Teaching the Seven Letters of Revelation, Part 6a: The Philadelphia Letter and the Key of David

Overview of the Philadelphia Letter

The Philadelphia letter provides a marked contrast to the noticeable trajectory of decline that one observes in the progression from Pergamum to Thyatira to Sardis. Her letter corresponds to the letter to Smyrna in terms of both commendation and themes. The “synagogue of Satan” reappears as the instigator of problems for the church at Philadelphia (2:9; 3:9). Like Smyrna, Philadelphia has remained faithful to Christ in spite of opposition from the synagogue, and Jesus attributes no weaknesses to her. A primary concern of the Philadelphia letter is to demonstrate the goodness of what they have in Christ, especially in contrast to the claims of the synagogue of Satan. The letter has strong ties to the Old Testament and its promises to the people of God. Jesus promises the Christians at Philadelphia that they have a bright future to look forward to. They will eventually receive the blessed fulfillment of God’s promises to his people.

The Key of David and the Opened Door: What Are They?

In Revelation 3:7, Jesus is the divine Son of God who has the key of David. “Key of David” begins an allusion to Isaiah 22:22, where this is the name for the key that God entrusts to the chief steward over David’s house. The one who has this key “will open and no one will shut and he will shut and no one will open” (Isa. 22:22). Jesus is not being thought of as the chief steward over David’s house, for he is greater than any servant of David. Instead, he is the messianic King from the line of David (Rev. 5:5; 22:16), who rules over David’s house, the entire house of Jacob or Israel (Luke 1:33), and the kingdom of God (Rev. 3:21; 11:15). As such, he has authority to employ the key of David.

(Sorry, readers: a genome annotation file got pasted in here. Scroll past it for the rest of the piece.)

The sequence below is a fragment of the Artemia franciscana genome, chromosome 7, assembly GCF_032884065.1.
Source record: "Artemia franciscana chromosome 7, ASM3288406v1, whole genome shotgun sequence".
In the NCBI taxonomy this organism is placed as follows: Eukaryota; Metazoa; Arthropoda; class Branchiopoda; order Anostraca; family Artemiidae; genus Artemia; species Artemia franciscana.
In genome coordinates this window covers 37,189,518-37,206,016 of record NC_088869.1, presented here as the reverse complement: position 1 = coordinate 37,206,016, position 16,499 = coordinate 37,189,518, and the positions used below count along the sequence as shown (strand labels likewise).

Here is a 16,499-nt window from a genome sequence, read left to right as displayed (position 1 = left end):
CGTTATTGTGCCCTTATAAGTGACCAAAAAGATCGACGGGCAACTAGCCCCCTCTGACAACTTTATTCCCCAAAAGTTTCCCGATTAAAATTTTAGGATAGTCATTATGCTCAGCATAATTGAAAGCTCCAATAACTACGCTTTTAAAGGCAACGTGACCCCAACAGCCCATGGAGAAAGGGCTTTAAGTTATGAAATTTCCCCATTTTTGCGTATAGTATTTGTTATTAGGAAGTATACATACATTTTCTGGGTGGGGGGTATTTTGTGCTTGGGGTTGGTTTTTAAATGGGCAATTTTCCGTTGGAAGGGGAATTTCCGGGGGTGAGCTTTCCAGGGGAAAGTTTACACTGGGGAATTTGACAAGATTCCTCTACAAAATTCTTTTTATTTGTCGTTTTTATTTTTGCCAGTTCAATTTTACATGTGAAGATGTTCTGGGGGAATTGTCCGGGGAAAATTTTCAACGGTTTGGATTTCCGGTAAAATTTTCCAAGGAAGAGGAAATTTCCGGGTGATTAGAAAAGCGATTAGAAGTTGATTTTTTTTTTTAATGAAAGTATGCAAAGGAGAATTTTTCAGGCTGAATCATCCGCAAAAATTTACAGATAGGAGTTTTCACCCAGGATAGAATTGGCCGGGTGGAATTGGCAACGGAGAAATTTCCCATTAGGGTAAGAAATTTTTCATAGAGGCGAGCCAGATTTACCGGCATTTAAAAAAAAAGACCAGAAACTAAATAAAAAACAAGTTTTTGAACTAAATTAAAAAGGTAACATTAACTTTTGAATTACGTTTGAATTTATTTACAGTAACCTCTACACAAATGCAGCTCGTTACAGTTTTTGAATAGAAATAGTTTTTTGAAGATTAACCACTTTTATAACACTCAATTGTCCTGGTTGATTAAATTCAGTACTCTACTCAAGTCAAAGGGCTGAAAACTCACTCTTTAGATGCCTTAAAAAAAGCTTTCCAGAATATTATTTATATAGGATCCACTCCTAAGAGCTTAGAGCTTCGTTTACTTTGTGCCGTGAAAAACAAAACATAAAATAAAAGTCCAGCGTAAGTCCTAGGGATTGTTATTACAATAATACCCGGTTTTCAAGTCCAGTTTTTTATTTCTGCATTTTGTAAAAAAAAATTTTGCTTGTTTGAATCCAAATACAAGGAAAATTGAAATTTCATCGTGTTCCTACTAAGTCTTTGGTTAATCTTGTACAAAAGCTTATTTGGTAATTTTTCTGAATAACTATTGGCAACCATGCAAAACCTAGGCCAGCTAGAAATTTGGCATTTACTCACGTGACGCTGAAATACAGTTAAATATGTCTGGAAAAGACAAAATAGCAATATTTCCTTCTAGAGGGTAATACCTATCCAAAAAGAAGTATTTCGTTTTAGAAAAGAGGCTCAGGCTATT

In Revelation 3:8, Jesus tells the Philadelphia church that he has employed his authority over the key of David for their good. He says, “I know your works. Behold, I have set before you an opened door, which no one is able to shut, for you have little strength and yet you have kept my word and have not denied my name” (3:8). The door that Jesus, their Messiah, has opened for them probably relates to the reward he promises to the faithful (3:12). Therefore, he is promising them that they will be able to enter the New Jerusalem, which is his city and his temple. Its gates will never be shut (Rev. 21:25). Jesus regards them as worthy of entry into his city, because this church with only a “little strength” has remained faithful to him. They have kept his word, which means that they have been obedient to the teaching that they have received, unlike the Sardis church (3:10; 12:17; 14:12). Like the Pergamum church, they have not denied his name, which is equivalent to denying their faith (2:13). Jesus’ commendation means that there must be some significant pressure to deny his name. The pressure that they are facing would most likely arise from the same source as the pressure at Smryna. Some Jews (the “synagogue of Satan”) are accusing them to the Roman authorities, which is causing persecution of Christians (3:9).


These paragraphs are slightly edited portions of my book:

Paul Hoskins, The Book of Revelation: A Theological and Exegetical Commentary, pp. 106-8 (those pages provide further sources and footnotes that I have omitted above).